The penultimate love scene at the end of Only His involves a giant metal vagina. Yep. True love is declared amidst a giant metal vagina. This didn’t work for me. In fact, pretty much nothing about Ms. Mallery’s latest in the Fool’s Gold series didn’t. This was my first time reading a book by Ms. Mallery and I suspect it will be my last.
The heroine of this book is Nevada Hendrix. Nevada and her big wacky family live in Fool’s Gold, a town that could only exist in fiction. Everyone in the town has either an eccentric personality and/or a troubled past. Women run the place which is crime, politics, and reality free. As the story begins, Nevada is interviewing for a job as construction manager for the new casino Janack Construction is building on nearby tribal land. She’d thought she’d be interviewed by the head of the firm, Elliot Janack, but, to her horror, finds herself facing his son Tucker, who as the first line of the book points out, has seen her naked.
Ten years ago, when Nevada was in college in Los Angeles, she, on the advice of her elder brother Ethan — he and Tucker were friends for a summer in high school— looked up Tucker. The very moment she saw him, she “could only stare at the man she knew she would love for the rest of her life.” Sadly, her “love at first sight” wasn’t mutual. Tucker was already madly in love with gorgeous, famous sculptress (and utter narcissist) Caterina “Cat” Stoicasescu. One night, Cat (who is a total tool) breaks up with Tucker and tells Nevada Tucker needs her in his time of sorrow. Nevada hurries to Tucker’s sloshed side, seduces him (even though she’s a virgin), then gets her heart broken first when Tucker yowls Cat’s name as he comes and then again when, a day later, Cat takes Tucker back.
After awkwardly acknowledging their past, Tucker hires Nevada and they become reacquainted. Nevada still loves Tucker but won’t admit it. Tucker, after being Cat’s bitch, has sworn off love forever. The two proceed to behave in truly perplexing ways. Tucker is bizarrely flirty with Nevada even though she’s his employee and Fool’s Gold is one of those small towns where everyone knows everything anyone does. Nevada wants to professionally impress all the men who work for her, but still begins having sex with Tucker. Neither Tucker nor Nevada made a lick of sense to me. The first time they have sex — in the trailer on the work site — they are desperate to find a condom. The second time — in Nevada’s bathtub — birth control isn’t mentioned. I’m not even sure why they were having sex in the first place. Ms. Mallery writes as though their lust for one another is a given. Their passion feels flat, even fake, as do their post coital chats. They are neither an interesting nor believable pair.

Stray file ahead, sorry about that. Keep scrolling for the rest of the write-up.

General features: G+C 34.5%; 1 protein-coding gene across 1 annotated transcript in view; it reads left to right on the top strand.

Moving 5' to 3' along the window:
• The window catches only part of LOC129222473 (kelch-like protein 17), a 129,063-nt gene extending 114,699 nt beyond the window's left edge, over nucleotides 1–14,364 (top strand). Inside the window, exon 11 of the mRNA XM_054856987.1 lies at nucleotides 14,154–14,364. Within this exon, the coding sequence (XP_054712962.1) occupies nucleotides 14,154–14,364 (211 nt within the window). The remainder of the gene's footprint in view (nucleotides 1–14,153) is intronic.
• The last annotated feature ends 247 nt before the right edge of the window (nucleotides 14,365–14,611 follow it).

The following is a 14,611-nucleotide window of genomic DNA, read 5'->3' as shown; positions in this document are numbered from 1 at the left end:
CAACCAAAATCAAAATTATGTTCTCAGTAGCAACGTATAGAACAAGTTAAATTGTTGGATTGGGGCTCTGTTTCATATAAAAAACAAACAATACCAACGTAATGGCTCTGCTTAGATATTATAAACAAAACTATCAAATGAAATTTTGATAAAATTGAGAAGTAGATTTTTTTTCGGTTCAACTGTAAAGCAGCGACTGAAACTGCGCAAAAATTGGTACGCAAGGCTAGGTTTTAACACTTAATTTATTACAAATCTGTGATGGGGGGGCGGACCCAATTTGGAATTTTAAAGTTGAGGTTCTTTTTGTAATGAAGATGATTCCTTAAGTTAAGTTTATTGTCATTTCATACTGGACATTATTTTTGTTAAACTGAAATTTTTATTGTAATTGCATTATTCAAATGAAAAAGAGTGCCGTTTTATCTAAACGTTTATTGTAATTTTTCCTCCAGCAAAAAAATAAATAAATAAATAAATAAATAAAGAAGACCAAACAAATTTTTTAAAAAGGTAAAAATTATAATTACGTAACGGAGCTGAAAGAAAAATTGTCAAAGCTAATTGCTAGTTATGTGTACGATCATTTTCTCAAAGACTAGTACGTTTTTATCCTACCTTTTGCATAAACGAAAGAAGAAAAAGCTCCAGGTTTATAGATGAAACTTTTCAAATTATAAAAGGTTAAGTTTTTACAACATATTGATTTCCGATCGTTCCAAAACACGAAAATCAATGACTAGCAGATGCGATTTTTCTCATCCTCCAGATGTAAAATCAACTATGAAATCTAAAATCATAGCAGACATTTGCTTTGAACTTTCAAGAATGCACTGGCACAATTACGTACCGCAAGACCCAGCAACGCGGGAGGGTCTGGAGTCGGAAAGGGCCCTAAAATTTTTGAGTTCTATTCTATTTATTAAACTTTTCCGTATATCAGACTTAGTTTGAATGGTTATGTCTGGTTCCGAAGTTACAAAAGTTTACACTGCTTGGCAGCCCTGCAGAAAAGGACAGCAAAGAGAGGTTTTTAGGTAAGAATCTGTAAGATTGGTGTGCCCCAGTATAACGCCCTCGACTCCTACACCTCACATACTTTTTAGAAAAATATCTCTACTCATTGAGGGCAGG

They are in good company. Almost no one in Only His is interesting or believable. Many of them are, at times, unlikable. There’s a scene near the beginning of the book where Nevada tells her mother, in confidence, the story of her tragic collegiate tryst with Tucker. Her mother, Denise, then tells Nevada’s brother Ethan so that he will “punish” Tucker. Ethan, who never knew his old friend had done the deed with Nevada, goes to the local bar where Tucker is having lunch, punches him in the face, and then dines with him. In the alternative universe that is the town of Fool’s Gold, Denise and Ethan are acting lovingly and everybody has a good laugh. Again, I didn’t get it. I’d be mighty peeved at my mom if she treated my secrets with so little care and at my brothers were they to behave like overprotective morons.
Denise acts oddly more than once in this story. Only His has two prominent secondary romances one of which involves Denise, who has been widowed for over a decade, and her first lover Max whose name she has tattooed on her hip. Their love story is a mix of hot sex (Nevada is sooo bummed to walk in on them doing it on the kitchen table) and cold rebuttals (Denise feels guilty for loving another man.) Just as she does with her primary lovers, Ms. Mallery gives little to bolster the asserted attraction and feelings between Max and Denise.
The best couple in the book is that of Jo, the bar owner, and Will, an employee and friend of Tucker’s. While Ms. Mallery doesn’t bother to justify their attraction either, they are appealing people. That said, at one point in their trajectory, Will is such a jerk, I found it hard to continue to care about his happiness. Jo, I liked. She might be, along with Annabelle the librarian, the only person in the novel whom I can imagine existing and wanting to talk to. Everyone else in Fool’s Gold — especially Nevada’s syrupy sisters Dakota and Montana (the three are triplets) — is welcome to stay there. I plan never to visit again.
I’m sure there are those who love this series and thus will love this book. I am not one of them. I feel about Only His the same way I feel about the giant metal vagina. It’s not witty and it’s not art. It’s not even fun.